In Hospital Strategies
In-Hospital Cardiac Arrest Strategies
Planning the in-hospital resuscitation response prior to an event can positively affect resuscitation metrics such as teamwork and communication, quality of chest compression rate and depth and time to defibrillation, as well as return of spontaneous circulation (ROSC).
Here are a few strategies to assist with your in-hospital cardiac arrest (IHCA) response:
“A multidisciplinary team also found that the optimal number of essential providers during an IHCA event was 13.”
New Leadership Structure
A performance improvement project at the University of Pennsylvania included testing a new leadership structure during IHCA events. The physician was responsible for the medical care of the patient, “including the underlying etiology, differential diagnosis, and adherence to ACLS recommendations,” wrote Marion Leary, MSN, RN, for “In-Hospital Cardiac Arrest.”
In addition, the nurse leader controlled the room, assigning roles to necessary providers and ensuring adherence to BLS guidelines. This key shift in nurse leader responsibilities resulted in improved team performance.
“Allowing the nursing lead to focus first on role assignment, then on subsequent subtasks, increases team function and allows the physician lead to determine the underlying etiology of the cardiac arrest and communicate with other providers in the room to determine the next course of action,” Leary wrote.
Throughout the testing, a multidisciplinary team also found that the optimal number of essential providers during an IHCA event was 13. This number might be different at your institution, but keep it in mind as a helpful benchmark.
It’s not only important to optimize the number of providers in the room during an IHCA events; it’s also important to ensure optimal communication among those providers. Faulty communication can hinder team performance and even CPR quality. Instead, consider resuscitation training programs that can be done as a team, which can help you spot ways to improve communication.
Once the code team and its communication are optimized, the focus should shift to techniques like high-quality CPR.
“Immediate recognition of cardiac arrest and prompt high-quality CPR is essential to survival, as the likelihood of survival decreases 10% for every 1 minute the patient goes without CPR,” Leary wrote.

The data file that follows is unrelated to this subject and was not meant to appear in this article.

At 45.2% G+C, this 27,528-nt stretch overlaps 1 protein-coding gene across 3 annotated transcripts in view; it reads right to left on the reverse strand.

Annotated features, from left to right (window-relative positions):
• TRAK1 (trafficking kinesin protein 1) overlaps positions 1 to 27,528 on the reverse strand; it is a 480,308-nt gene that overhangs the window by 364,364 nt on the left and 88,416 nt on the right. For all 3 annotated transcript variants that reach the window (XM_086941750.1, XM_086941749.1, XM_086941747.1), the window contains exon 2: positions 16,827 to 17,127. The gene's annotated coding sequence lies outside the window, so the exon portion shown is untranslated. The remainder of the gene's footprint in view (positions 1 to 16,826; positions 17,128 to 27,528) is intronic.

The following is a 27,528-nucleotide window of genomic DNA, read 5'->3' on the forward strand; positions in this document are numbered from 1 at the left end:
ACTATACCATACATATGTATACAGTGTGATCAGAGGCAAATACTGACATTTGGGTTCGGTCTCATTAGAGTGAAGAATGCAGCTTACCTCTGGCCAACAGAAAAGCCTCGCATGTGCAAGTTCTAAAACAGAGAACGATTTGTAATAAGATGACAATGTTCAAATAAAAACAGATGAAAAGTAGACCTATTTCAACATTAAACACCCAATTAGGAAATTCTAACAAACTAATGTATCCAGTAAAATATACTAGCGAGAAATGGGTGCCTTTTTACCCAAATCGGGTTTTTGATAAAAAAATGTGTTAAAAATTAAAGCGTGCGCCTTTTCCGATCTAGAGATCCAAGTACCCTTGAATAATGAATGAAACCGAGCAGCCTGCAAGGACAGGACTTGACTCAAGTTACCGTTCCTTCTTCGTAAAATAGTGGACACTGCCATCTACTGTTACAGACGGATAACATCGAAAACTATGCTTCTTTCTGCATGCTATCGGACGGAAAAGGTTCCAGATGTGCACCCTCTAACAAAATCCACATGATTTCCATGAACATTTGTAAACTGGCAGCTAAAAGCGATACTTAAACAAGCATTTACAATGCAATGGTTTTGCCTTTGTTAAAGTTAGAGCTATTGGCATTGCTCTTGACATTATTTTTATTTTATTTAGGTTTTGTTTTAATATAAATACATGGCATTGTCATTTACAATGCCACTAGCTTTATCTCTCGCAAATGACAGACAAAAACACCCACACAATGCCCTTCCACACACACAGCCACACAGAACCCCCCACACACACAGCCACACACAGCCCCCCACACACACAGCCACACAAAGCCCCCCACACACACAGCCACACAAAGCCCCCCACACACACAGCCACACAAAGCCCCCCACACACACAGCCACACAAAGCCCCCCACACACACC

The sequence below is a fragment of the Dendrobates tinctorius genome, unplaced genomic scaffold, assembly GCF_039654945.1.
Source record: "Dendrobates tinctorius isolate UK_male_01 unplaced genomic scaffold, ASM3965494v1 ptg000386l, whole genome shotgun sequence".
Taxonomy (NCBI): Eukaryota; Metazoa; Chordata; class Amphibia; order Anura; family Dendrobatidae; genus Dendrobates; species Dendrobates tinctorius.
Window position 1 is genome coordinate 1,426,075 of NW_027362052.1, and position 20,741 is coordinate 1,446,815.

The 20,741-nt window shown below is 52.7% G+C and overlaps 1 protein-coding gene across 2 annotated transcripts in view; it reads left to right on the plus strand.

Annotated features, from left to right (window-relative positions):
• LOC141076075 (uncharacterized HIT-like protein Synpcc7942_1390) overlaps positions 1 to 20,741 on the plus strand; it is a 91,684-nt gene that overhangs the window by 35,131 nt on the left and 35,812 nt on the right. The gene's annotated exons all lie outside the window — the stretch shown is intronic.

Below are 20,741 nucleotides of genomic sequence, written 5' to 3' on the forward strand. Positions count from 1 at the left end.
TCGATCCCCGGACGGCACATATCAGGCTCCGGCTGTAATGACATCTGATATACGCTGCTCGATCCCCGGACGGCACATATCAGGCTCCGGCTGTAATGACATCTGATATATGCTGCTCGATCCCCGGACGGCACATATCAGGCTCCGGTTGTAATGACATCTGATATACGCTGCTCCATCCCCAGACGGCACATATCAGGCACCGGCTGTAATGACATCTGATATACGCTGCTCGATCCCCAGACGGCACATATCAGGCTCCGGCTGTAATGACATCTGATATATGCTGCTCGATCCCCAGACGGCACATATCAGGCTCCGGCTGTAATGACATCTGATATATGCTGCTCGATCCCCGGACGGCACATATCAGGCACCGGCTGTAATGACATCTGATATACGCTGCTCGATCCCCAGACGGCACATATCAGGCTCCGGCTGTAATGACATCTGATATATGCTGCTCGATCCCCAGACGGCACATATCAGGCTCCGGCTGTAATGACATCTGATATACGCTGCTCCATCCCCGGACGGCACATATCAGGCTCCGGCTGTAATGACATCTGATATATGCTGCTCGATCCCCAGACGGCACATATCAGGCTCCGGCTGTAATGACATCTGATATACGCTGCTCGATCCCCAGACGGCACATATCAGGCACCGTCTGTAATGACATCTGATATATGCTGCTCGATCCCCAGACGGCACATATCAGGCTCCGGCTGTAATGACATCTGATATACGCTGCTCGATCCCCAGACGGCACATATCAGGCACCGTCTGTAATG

Prompt administration of high-quality CPR can double, even triple, patient survival. Yet some HCPs don’t perform CPR according to established guidelines. The solution: using feedback devices, especially those that provide audio and/or visual feedback during compressions, to improve compression depth and rates.
Studies show that debriefing after an IHCA event can improve code team performance, CPR quality and the overall quality of the code event, according to Leary.
Effective debriefings require teams to establish CPR/code quality improvement programs to capture CPR quality and code event metrics. Those metrics can then be measured against similar hospitals, helping institutions identify opportunities for improvement.
“CPR feedback and debriefing can dramatically improve patient survival respectively; however, when debriefing is used in combination with CPR feedback, significant improvement in performance is achieved,” according to Leary.
Targeted Temperature Management
Post-arrest brain injury is common in IHCA events. In some cases, targeted temperature management (TTM) is the optimal treatment because, as Leary wrote, it “nearly doubles survival and neurologic recovery in out-of-hospital cardiac arrest (OHCA) patients whose arrest was caused by a shockable rhythm.”
Yet identifying which patients should receive TTM—and at what temperature—is complex.
“Since most IHCA events are caused by nonshockable rhythms, the question of whether to initiate TTM in the in-hospital setting needs to be considered,” Leary wrote.
Current American Heart Association guidelines recommend TTM for both out-of-hospital and in-hospital cardiac arrest events
“What does one say or do for somebody who has saved your life? ‘Thank you’ does not do it justice,” Rupp says. Now 45, he will be forever grateful for the opportunity to see his children grow up.
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